size of the universe at the big bang

How Big Was The Universe At The Moment Of Its Creation?

Mar 24, 2017 · The diameter of the Milky Way is 100,000 light years; the observable Universe had this as its radius when it was approximately 3 years old. When the Universe was one year old, it was much hotter and denser than it is now. The mean temperature of the Universe was more than 2 million Kelvin.

Author: Ethan Siegel

Our Expanding Universe: Age, History & Other Facts

During the first three minutes of the universe, the light elements were born during a process known as Big Bang nucleosynthesis. Temperatures cooled from 100 nonillion (1032) Kelvin to 1 billion (109) Kelvin, and protons and neutrons collided to make deuterium, an isotope of hydrogen.

What was the size of the universe at the time of the big bang?

No conclusion can be made about the size of our Universe based on the fact of the Big Bang.

How big was the Universe at the moment of its creation?

But if we’re talking about the observable Universe, and we know we’re only able to access somewhere between the last 10^–30 and 10^–35 seconds of inflation before the Big Bang happens

Size Of Universe At Big Bang | Sciforums

Jan 30, 2009 · We can now solve for the thickness of our universe at big bang. The total radius of the universe will be: The thickness of our universe is: The universe at big bang is a layer 74 miles thick upon a radius of 284 miles from the common center.

Initial Size of Big Bang | Physics Forums

Mar 29, 2011 · A somewhat different question is the initial size of the *observable* universe. The current radius of the observable universe (i.e., the region of space from which light has had time to reach us since the Big Bang) is about 46 billion light years.

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cosmology – Size of universe after inflation? – Physics

5 Answers. That happened 379,000 years after the big bang at a redshift of 1098 which means the universe was about 84.6 million light years in diameter which, per WolframAlpha, is about half the diameter of the local super cluster of galaxies or about 840 times the diameter of our galaxy.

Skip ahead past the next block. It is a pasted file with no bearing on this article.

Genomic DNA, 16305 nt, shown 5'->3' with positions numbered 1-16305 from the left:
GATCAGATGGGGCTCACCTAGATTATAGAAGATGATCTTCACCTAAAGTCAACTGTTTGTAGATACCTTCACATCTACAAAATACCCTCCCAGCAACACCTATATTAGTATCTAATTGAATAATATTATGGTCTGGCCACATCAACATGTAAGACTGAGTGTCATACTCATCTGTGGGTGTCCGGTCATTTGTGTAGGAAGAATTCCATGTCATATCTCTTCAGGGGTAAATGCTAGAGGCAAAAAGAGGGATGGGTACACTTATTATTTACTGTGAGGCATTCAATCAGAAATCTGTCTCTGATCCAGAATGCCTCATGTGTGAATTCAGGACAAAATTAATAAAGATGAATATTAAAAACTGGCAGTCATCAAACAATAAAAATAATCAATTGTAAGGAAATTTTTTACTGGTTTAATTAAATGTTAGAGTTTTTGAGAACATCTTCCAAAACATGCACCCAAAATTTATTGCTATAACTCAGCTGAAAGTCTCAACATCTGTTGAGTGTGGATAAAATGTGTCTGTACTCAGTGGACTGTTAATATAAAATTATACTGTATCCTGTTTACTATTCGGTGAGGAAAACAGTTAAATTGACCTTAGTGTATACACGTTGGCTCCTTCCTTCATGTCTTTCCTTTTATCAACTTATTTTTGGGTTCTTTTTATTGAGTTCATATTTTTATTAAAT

With the proper definition of the “size” of the universe, this question does make sense. The standard model of cosmology would say that the universe is infinite which therefore does not have a “size”. However, if we take into account that the big bang occurred $13.7 \pm 0.17$ billion years ago we can define a meaningful size for the observable universe. You might, for example, define the size of the observable universe as the distance a photon could have traveled since the big bang. Consider, for example, a cosmic microwave background (CMB) photon that was emitted as visible light about 379,000 years after the big bang and is just now hitting our microwave detectors (the redshift is z=1089): that photon has been traveling for 13.7 billion years so it has traveled a distance of 13.7 billion light years. So you might imagine that the current radius of the observable universe is 13.7 billion light years. However, during this time the universe has been expanding, so the current position of the matter that emitted that photon will now be 46.5 billion light years away. (By now, the little $10^{-5}$ bumps on the CMB will have condensed into galaxies and stars at that distance.) This gives a diameter of the current observable universe of 93 billion light years . Note that as time passes, the size of the observable universe will increase. In fact it will increase by significantly more than two (to convert radius to diameter) light years per year because of the continued (accelerating) expansion of the universe. Also note that we will not be able to use photons (light) to explore the universe earlier than 379,000 years after the big bang since the universe was opaque to photons at that time. However, in the future we could conceivably use neutrinos or gravitational wave telescopes to explore the earlier universe. So given a size of the current observable universe, we can ask how big was that volume at any particular time in the past. According to this paper at the end of inflation the universe’s scale factor was about $10^{-30}$ smaller than it is today, so that would give a diameter for the currently observable universe at the end of inflation of 0.88 millimeters which is approximately the size of a grain of sand (See calculation at WolframAlpha ). It is believed that inflation needed to expand the universe by at least a factor of 60 e-foldings (which is a factor of $e^{60}$). So using WolframAlpha again we find that the diameter of the universe before inflation would have been $7.7 \times 10^{-30}$ meters which is only about 480,000 Planck lengths . Perhaps Brian Greene was talking about the size of the observable universe at the time when the CMB photons started traveling towards us. That happened 379,000 years after the big bang at a redshift of 1098 which means the universe was about 84.6 million light years in diameter which, per WolframAlpha , is about half the diameter of the local super cluster of galaxies or about 840 times the diameter of our galaxy.24In the simplest model of the universe, the FLRW metric, the universe is infinite and has always been infinite right back to the Big Bang. Inflation doesn’t change this assumption. So it makes sense to ask, for example, how big a Planck volume became during inflation, but it doesn’t make sense to ask how big the whole universe is. (Depending on what you take as the inflation scale factor a Planck volume ended up about $10^{-27}m^3$ and this is a lot smaller than a basketball.) Having said this, Don Page has suggested a lower bound for the size of the whole universe at the end of inflation, and his answer is $10^{10^{10^{122}}}$ cubic megaparsecs. However I think you should regard this as extremely speculative.2Of the order 10 meter. The size of the Universe can be calculated by integrating the Friedman equation , which is a function of the densities of the components of the Universe (radiation, matter, dark energy, curvature, as well as more exotic components), as well as their equations of state. In general, there is no analytical result, but in certain epochs the history of the Universe, its dynamics are completely dominated by one or two of these components. The early Universe was dominated by relativistic matter, i.e. radiation and neutrinos (early matter was also relativistic, but didn’t contribute significantly to the energy density). In this case, integration yields the following relation between the scale factor $a$ (i.e. ratio between lengths at that time and today) and time $t$: